Burns was completely exposed as a runway in the playoffs last year, and there’s no reason that won’t be true this year. He’ll pile up a ton of points again, which will be close to empty calories. This unit could use some buffeting at the deadline too, because Burns can’t really be trusted with anything than a third-pairing yahoo deep in the playoffs.

Forwards: Losing Pavelski is a ballsy call. This is still a team that features Logan Couture, Timo Meier, Tomas Hertl, and Evander Kane. It shouldn’t hurt for goals, it just might not have a wealth of them as it did before. Kevin Lebanc stepping up into a top-six role would help the cause, and maybe they think he’s ready for that. Joe Thornton is back for another go-around, and while he can still make a play here and there his days of being a genuine top-two center on a team are gone. Luckily, Couture and Hertl don’t require him to do that. There are enough foot soldiers to fill out the bottom six without standing out. But the Sharks always seemingly round out their bottom six with pieces from their system.

Prediction: It doesn’t feel like the doomsday machine they could have been last year but fell short of. The loss of Pavelski and Braun will be somewhat canceled out if Martin Jones can escape from whatever pod person took over his body last year, but not entirely. They look short a top four d-man and maybe one forward.

But there’s more than enough here to win the division and conference. The Flames haven’t gotten away from them, and whether the Knights want to admit it or not they have the same questions in net and on their blue line. Another 105-110 points seem on offer if Karlsson can manage 60-65 games or more. The bet is that Couture and Hertl at center can take some wingers with them even if they’re not Pavelski. Perhaps. But nothing the Sharks do will be judged until they get into April again. They could be in any kind of shape by then.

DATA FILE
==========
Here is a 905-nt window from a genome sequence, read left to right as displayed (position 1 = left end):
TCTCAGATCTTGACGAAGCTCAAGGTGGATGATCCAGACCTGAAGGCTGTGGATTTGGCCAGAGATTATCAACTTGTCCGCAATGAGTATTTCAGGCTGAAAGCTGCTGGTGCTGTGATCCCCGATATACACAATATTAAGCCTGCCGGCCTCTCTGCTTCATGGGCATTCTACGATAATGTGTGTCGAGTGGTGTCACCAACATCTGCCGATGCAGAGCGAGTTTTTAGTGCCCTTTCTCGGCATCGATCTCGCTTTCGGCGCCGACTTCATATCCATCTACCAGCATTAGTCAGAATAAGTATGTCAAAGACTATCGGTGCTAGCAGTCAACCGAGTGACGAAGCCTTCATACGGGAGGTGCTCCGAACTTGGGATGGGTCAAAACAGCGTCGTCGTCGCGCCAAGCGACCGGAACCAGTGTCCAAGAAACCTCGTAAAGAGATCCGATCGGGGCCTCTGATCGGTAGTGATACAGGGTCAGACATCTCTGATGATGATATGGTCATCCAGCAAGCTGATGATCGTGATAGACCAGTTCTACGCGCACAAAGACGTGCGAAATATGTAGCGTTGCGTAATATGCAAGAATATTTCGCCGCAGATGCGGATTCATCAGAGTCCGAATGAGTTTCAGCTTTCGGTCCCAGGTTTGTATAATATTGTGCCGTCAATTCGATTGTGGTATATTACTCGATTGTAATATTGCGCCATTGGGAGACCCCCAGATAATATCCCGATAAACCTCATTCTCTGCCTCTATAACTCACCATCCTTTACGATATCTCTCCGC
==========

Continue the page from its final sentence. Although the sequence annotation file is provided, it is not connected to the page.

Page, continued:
Everything Else

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Game Time: 8:00PM CST
TV/Radio: NBC Sports Chicago, WGN-AM 720
Elon Musk Is A Sociopath: Fear The Fin

To the remaining 8 people who still held onto any kind of reasonable playoff aspirations for the Hawks, yesterday’s display should have disabused anyone of that notion with a defensive performance against one of the worst offenses in the league that one would have go lunge into oncoming traffic to call “embarrassing”. They’ll get to follow that up tonight in Northern California against one of the prohibitive favorites to come out of the West in the Sharks. Terrific.

Everything Else

@ItWasThreeZero always answers our questions about the Sharks. We’d really like to think he has something better to do, but we and he know that he doesn’t. 

Ignoring the fact that he’s a raging dickbag, what’s it been like on the ice having Evander Kane?

Kane’s off-ice history of sexual assault makes him an impossible player to cheer for but the on-ice results speak for themselves. With 7 goals and 12 points in 12 games, Kane has been the jolt of offense the Sharks expected when they traded for him and then some. They’d been looking for a Patrick Marleau replacement since the longest-tenured Shark signed in Toronto and at least on the ice they have one in Kane, another big fast winger who can score, kill penalties and fit in on just about any line.